Problems with Calcium being locked out by PH troubles

    Improper watering, (most common cause), very acidic soils with excessive potassium, excessively dry and or wet soil. Lack of calcium in the soil results in the soil becoming too acid. This leads to Mg or Fe deficiency or very slow stunted growth


    Calcium gets locked out of soil growing at ph levels of 2.0- 6.4 Calcium is absorbed best in soil at a ph level of 6.5-9.1 (Wouldn’t recommend having a ph of over 7.0 in soil) anything out of the ranges listed will contribute to a Calcium Deficiency.

    Hydro and Soil less Mediums

    Calcium gets locked out of Hydro and Soil less Mediums at ph levels of 2.0- 5.3 Calcium is absorbed best in Hydro and Soil less Mediums at ph levels of 5.4-5.8 (Wouldn’t recommend having a ph over 6.5 in hydro and soil less mediums.) Best range for hydro and soil less mediums is 5.0 to 6.0. Anything out of the ranges listed will contribute to a Calcium Deficiency.

    Solution to fixing a Calcium deficiency To fix a calcium deficiency you can treat by foliar feeding with one teaspoon of dolomite lime or Garden lime per quart of water, Or Any Chemical/Organic nutrients that have Calcium in them will fix a Calcium deficiency. (Only mixing at ½ strength when using chemical nutrients or it will cause nutrient burn!) Or you can take crushed up dolomite lime or garden lime in a gallon of water and water it in the soil. 1 to 2 teaspoons per gallon of water, which will be slow acting. Garden Gypsum, which is medium absorption. Limestone, which is medium absorption, Rock Phosphate and Animal wastes which are both medium/slow absorption. Note: Caution when using gypsum to an already acid soil (pH that is less than 5.5) can have a very bad effect on different types of plants by effecting the absorption of soil aluminum, which is poison to plant roots.

    Now if you added to much chemical nutrients and or organics, (which is hard to burn your plants when using organics) you need to flush the soil with plain water. You need to use 2 times as much water as the size of the pot, for example: If you have a 5 gallon pot and need to flush it, you need to use 10 gallons of water to rinse out the soil good enough to get rid of excessive nutrients.

    Edit: for your root slim problem....me I use SM90...as you might have noticed I'm a user of Nutrilife's products like the "A" "B" "C" Powder and SM90
  3. ^ that whole post is nice and all, but I'm pretty sure the problem is just the lower leaves aren't getting enough light. your light is only 35 watts, not 150. the 150 thing is just a marketing ploy. you have to go by the real wattage... not what they say it equals to in incadescents. most likely the upper leaves are blocking the light to the lower leaves and they are dying off because they aren't getting enough light... you really should get some more light.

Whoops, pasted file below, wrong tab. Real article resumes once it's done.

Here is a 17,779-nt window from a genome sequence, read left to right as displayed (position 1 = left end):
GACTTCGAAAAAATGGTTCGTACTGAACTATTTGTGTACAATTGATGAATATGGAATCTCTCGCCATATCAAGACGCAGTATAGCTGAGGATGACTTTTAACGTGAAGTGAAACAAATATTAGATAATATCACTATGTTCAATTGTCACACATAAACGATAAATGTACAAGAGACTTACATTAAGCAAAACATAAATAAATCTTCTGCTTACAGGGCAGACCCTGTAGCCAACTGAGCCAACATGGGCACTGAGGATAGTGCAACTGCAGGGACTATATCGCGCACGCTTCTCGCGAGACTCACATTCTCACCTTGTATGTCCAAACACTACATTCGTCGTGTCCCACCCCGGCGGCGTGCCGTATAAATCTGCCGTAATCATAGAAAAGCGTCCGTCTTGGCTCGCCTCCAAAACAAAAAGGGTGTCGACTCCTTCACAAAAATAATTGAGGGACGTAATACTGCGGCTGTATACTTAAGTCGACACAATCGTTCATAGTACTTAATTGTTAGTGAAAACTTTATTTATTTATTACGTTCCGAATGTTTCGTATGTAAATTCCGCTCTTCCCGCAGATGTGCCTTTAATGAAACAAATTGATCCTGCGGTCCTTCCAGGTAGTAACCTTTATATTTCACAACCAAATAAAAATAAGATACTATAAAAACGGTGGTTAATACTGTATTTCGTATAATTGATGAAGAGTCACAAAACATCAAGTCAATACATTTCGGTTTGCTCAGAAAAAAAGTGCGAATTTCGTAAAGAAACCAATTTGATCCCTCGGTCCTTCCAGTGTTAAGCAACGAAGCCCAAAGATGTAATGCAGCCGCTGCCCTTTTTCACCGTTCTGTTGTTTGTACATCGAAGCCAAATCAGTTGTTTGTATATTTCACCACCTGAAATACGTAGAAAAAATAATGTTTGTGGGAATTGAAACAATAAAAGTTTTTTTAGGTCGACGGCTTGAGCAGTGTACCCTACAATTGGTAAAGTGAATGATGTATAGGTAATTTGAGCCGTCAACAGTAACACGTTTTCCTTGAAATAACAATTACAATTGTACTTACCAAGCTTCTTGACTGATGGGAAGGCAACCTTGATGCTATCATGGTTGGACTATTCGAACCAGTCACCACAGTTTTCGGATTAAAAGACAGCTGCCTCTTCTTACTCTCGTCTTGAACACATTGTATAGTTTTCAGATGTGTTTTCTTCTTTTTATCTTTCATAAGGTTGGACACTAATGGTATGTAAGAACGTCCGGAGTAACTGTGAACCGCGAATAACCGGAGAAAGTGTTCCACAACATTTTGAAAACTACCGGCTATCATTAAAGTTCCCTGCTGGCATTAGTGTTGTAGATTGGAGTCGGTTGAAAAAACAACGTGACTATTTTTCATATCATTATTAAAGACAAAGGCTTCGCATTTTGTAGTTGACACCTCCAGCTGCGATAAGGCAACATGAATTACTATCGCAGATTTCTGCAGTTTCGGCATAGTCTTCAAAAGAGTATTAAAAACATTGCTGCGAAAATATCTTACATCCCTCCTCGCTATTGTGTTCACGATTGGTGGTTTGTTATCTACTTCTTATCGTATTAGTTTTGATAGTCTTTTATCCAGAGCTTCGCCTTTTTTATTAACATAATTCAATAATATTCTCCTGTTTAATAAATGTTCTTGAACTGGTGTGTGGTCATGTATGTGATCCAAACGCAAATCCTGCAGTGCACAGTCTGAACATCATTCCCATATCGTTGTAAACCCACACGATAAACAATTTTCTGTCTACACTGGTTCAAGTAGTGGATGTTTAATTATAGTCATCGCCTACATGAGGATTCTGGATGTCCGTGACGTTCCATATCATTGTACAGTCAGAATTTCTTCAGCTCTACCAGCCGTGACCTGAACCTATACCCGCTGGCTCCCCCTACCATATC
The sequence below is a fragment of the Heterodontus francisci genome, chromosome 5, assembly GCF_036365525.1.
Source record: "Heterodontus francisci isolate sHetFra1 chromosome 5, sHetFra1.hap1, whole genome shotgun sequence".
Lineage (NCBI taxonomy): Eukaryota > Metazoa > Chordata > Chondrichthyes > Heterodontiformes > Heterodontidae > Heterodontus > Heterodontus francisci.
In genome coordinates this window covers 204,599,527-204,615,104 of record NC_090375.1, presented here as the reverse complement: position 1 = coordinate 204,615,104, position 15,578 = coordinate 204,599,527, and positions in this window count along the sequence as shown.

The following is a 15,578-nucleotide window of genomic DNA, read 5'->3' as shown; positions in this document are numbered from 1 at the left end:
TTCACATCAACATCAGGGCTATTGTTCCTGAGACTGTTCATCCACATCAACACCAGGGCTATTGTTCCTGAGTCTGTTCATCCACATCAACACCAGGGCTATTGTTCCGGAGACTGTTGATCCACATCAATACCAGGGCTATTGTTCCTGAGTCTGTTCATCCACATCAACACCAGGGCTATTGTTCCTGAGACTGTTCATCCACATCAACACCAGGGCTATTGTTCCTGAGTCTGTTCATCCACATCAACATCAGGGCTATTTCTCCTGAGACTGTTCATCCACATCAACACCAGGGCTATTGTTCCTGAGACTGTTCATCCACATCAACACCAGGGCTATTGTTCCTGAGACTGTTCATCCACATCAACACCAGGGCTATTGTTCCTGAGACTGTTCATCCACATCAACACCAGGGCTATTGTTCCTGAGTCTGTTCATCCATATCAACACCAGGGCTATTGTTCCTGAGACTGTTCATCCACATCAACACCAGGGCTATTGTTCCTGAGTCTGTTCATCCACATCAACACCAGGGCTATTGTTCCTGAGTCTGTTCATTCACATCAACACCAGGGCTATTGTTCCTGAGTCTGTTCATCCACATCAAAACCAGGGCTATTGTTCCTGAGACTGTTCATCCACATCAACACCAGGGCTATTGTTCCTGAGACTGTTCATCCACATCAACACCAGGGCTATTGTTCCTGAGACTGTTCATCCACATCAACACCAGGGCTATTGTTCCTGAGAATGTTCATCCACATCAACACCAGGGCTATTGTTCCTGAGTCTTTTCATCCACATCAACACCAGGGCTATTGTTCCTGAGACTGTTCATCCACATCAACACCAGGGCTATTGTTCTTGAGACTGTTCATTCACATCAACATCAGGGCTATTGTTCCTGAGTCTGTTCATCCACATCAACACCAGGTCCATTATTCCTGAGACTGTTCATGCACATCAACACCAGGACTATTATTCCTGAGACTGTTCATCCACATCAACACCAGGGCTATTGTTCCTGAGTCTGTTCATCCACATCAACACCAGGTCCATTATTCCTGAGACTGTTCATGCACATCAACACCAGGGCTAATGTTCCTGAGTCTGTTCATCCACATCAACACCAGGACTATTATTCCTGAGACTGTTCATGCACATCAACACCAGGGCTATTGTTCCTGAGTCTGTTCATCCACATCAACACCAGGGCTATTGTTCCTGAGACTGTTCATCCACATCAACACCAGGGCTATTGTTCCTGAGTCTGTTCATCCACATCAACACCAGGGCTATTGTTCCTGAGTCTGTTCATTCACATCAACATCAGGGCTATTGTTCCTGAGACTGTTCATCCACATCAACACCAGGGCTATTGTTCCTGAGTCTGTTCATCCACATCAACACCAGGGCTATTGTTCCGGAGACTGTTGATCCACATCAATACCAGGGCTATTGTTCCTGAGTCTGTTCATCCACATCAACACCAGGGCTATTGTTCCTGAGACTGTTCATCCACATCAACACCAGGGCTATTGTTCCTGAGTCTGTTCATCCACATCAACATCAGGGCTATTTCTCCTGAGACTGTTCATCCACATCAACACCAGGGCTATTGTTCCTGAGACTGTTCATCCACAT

edit: oh and p.s. - where the hell do you live in the US where it is STILL getting to 30?! alaska...? it's like 90+ here every day and it's still two months away from the hottest part of the year. :[
  4. are you using any nutes? If the plant has been growing for a while it could have used up all the nitrogen in the soil. When that happends the plant will draw nitrogen out of the lower level leaves to support the tops causing yellowing of lower leaves. Just a thought for you.. If you have used fertilizer with good n any time soon this should not be the problem. I just reread... the superthrive is just a vitamin/hormone tonic, but the tetra whatever is a nute, but not the best if it's the same premixed stuff my wal-mart sells which i think it is. I'd get some pure blend pro, or maxi grow. These are cheaper 2 part solutions grow/bloom, and work great for the newer grower. The pure blend pro being my first choice as it is a liquid solution.

    I start vegging my plants under 35-42 watt cfls. cfls in this range of wattage throw about 1700, 2200 lumens per bulb, but must be literally an inch or two away from the tops of the plants. For small plants they work fine, but once they reach 10-12 inches they don't hit those lower leaves with as much light. It may be time for some more lighting.. place one shining in from the side, and keep them close.
  5. Thanks so much Red's Dreads for that thing, i copy'd it and pasted it into MS word incase i need it again.

    Ya i guess i should go get somemore lights.

    And ya i live in utah in the mountains sommeewhere and u can still see frost in the mornings when you wake up so it gets pretty cold.

    now thats what i wanted to hear. I dont think the leaves turned yellow tho because of that nitrogen thingy because today they crumbled bewtween my fingers haha but it would be nice if thats what was happening to them. Im going to go to wallmart today i guess and look for that maxi grow and pure blend pro stuff.

    Does anyone think that if i put them outside each day from like 3:10 pm tooo like 7-8pm that will be a good enough amount of normal light per day and then i move them back into the closet for the night till the next day?
  6. My plant is in flowering cycle week two and the top Leaves are turning yellow sorta looks like burned patches at the base of the stem I really need help this is my first grow the stems are drying up and the leaves are toppling over I suspected over watering or the fertilizer in the soil is killing it because within fifteen minutes of watering it went from beautiful and green to the leaves slumping completely over and dying on top. The leaves on bottom and are perfectly fine I don't need a link I've tried to read about it I just need a diagnosis and cure please help asap
  7. I just had a similur problem..my plants are about a month old & i have a soiless mix cooking for about 3 weeks now, for the time being i have my plants in 4 inch peatpot with promix hp & a liitle ewc just till my mix is ready..the last 2 weeks the botton leaves were turning yellow & starting to get higher up the plant & the rest of the plant was light green. i thought it was magneseuim so i added 1 teaspoon of epsom salt to a gallon of water, still no better..so i gave it a strong feeding of high nitrogen(full strength of grow big & half big bloom together) & 2 days later they got there dark green color back. the bottom yellow leaves just died but the rest of the plant is beautyiful again. Give them a good feeding of anything high in N for the N.P.K. Cuz u said ur feeding super thrive, its just a vitamin
    Hope everything works out for you
    i just noticed that this is an old thread..lol